Monday, November 29, 2010

Berry-Go-Round #34

Welcome to Berry-Go-Round #34. Here in Northern Utah we’ve just wrapped up an absolutely frigid Thanksgiving weekend. Wind, ice, crusty snow- who’s thinking about plants? Despite the Arctic Blast, the Watcher Family had an enjoyable and adventurous holiday (which I’ll post about later this week) but in truth my main thoughts these last few days were- as they generally are this time of year- oriented around staying warm, eating and drinking. If these same things are on your mind right about now, then this month’s edition has some great posts for you.

Plants You Wear

When the cold sets in, one of the first things I do is scramble around the closet, looking for where I hid all the warm winter clothing. This inevitably leads to the realization that I Have Too Many Damn T-Shirts, cotton1 because I am- as Awesome Wife is quick to point out-unable to throw any T-shirt away, ever.* Given how much cotton there is clogging up my closet, I was a bit chagrinned that I knew so little about where it comes from. Thankfully, JSK over at Anybody Seen My Focus?** has cured my ignorance, with a helpful 2-part series on cotton-harvesting,

*“But if I throw this one away, how will anyone ever know I ran the Boulder Bolder in 1992?...”

**Best Name for a Blog Ever. Seriously, I totally should have come up with that name.

Plants You Eat

Bog Cranberry  (Vaccinium oxycoccos) Thanksgiving is probably the only time I regularly consume cranberries (I don’t know why- they’re so good) and though in my long-ago youth I was carted out to a commercial bog as on a school field trip*, I never knew much about where they really came from in the wild. Matt, way up at Sitka Nature (Alaska) takes us along a cranberry foraging hike in the far North.

*All Boston-area school children are at one point or another taken on a cranberry bog field trip, usually somewhere on or near Cape Cod. I don’t know why this is. It’s not like cranberries are this huge part of Massachusetts history or the pillar of the Bay State economy or anything. And I don’t think any of my elementary school classmates actually grew up to be cranberry farmers. I could be wrong about that last part I guess- haven’t really kept in touch.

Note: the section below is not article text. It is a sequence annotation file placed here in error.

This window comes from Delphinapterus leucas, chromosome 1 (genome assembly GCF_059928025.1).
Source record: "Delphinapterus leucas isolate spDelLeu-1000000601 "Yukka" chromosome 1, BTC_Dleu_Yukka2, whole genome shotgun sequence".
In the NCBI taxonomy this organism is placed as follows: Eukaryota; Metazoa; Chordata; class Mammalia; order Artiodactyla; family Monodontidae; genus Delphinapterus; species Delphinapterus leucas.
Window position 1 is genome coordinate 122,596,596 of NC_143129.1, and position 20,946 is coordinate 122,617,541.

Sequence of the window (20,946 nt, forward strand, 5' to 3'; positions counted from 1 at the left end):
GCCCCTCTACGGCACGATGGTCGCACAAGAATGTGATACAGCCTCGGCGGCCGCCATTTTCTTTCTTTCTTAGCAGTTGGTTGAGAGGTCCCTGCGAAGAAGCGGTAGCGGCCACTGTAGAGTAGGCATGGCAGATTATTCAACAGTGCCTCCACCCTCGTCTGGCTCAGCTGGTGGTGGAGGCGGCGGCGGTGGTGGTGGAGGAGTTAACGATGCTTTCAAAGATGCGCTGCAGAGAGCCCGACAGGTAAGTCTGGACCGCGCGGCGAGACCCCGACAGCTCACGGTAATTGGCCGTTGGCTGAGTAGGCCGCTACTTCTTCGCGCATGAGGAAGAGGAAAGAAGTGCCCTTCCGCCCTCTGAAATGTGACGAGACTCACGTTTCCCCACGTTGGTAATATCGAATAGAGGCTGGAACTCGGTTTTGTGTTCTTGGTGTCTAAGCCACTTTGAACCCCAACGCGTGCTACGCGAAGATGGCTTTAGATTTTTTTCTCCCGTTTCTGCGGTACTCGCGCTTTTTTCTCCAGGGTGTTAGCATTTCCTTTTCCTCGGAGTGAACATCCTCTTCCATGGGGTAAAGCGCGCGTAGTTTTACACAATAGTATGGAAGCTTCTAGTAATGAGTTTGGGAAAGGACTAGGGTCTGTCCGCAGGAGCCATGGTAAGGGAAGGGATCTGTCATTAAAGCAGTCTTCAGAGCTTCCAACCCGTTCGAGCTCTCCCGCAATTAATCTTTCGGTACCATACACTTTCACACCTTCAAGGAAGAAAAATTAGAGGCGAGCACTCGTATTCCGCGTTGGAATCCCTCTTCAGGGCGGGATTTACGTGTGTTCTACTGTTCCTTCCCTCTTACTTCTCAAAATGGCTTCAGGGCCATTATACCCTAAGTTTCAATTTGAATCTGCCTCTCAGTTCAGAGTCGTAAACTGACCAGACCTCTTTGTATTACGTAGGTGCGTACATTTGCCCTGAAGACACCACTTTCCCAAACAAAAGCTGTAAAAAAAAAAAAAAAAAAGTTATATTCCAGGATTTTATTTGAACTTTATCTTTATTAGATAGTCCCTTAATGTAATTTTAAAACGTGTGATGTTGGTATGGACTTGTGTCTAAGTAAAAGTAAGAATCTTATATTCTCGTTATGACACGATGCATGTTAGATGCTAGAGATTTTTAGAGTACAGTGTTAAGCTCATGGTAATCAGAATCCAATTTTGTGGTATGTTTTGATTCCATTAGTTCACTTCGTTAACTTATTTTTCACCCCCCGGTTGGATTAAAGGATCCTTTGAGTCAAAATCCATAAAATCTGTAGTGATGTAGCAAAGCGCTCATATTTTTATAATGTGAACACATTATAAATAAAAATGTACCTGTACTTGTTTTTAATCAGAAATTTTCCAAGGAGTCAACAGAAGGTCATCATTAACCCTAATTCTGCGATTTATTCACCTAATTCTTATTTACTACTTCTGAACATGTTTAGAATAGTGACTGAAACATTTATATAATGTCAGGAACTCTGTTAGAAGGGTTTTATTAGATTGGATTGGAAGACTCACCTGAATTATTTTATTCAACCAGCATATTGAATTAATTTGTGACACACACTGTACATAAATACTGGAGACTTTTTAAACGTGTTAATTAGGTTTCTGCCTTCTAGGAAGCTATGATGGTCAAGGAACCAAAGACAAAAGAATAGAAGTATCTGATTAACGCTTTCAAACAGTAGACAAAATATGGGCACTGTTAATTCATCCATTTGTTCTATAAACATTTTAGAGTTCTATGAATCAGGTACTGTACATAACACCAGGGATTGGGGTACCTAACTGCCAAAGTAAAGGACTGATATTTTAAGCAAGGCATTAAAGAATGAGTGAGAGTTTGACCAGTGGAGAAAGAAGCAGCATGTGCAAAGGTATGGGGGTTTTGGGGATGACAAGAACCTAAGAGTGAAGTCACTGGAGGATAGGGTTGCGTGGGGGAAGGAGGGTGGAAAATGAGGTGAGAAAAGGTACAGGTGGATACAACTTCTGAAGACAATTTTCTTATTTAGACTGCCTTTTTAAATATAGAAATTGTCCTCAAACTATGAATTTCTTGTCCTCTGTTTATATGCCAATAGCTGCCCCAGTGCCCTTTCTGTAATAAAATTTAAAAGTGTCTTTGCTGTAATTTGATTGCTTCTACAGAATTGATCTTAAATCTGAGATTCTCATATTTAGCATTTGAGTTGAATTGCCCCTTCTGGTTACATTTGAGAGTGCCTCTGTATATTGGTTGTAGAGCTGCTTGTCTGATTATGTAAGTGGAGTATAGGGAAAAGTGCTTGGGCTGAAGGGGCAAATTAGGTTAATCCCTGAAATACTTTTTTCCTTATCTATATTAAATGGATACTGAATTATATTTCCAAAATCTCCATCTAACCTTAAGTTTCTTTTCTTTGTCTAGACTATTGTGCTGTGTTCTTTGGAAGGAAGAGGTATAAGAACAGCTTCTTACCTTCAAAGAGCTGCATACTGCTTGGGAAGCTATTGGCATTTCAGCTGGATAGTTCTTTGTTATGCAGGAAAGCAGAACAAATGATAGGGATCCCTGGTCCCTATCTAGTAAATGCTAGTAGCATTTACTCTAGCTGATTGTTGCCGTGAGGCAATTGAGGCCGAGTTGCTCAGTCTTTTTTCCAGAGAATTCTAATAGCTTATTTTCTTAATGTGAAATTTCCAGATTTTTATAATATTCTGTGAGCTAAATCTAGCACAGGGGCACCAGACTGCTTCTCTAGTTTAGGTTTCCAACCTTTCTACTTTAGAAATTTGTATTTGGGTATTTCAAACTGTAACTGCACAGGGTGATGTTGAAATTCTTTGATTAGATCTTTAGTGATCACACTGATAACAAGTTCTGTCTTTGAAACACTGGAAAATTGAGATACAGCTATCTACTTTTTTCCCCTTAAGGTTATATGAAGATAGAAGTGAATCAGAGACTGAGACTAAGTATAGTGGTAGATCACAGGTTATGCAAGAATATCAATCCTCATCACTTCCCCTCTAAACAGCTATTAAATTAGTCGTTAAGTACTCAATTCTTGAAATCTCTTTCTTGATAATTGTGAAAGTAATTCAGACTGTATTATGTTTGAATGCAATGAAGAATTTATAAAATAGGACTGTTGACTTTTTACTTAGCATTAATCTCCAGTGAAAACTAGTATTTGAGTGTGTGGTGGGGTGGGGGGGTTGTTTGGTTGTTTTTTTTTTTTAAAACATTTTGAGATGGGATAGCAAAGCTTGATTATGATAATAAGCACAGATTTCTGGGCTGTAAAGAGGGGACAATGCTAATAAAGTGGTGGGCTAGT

We did* turkey and lamb for the big feast this year, but the last few years we’ve been alternating between turkey and prime rib. Yes, Pond improvementI know red meat, tread-on-the-land, yada-yada. But it just tastes so good! Anyway, I was particularly pleased to see this submission on Promoting Wildlife in Your Cattle Pasture by Jake over at Texas Ranch Management. Jake posts about the importance of plant diversity on ranches, their role in fostering wildlife, and the resulting benefits to the rancher who’s in it for the long term. (Jake also utilizes one of my favorite blogging tools- the awesome graphic!) Good stuff.

*“did” in this instance means “went into a restaurant in Moab and ordered it...”


Plants You Drink (hic)

Speaking of good stuff, know what’s good with turkey or prime rib? Wine, that’s what. Darcy over at Of Winds and Water posts about making wine, and doing so from one of my favorite berries- Elderberries*. (I also like this post because she manages to make her mom do all the work, and get a post out of it. Nice, Darcy!)

*I’ve blogged about them here, here and here.

barley1 Not into wine? Maybe beer is more your thing, or something harder, like whiskey. Either way, you need Barley, whose fascinating 8,000 year history of cultivation is touched upon by Phil* over at A Digital Botanic Garden, as he makes his case for growing your own.

*Who is an actual, Real Life Botanist, and not just a seat-of-pants hack on the web who’s into plants…

gapfilling On a more serious note, before leaving the agri-sub-theme, Jeremy over at the Agricultural Diversity Weblog touches on some of the very real and tough challenges in “gap-filling” crop genebanks.

Blooming Things!

While it’s fun to think about how plants make possible the clothing, food and drink that get us through the winter, what I really miss this time of year is plants blooming. The really wonderful thing about a blog carnival is the chance to see what’s going on far, far away. This month the Phytophactor and Neotropical Savanna deliver.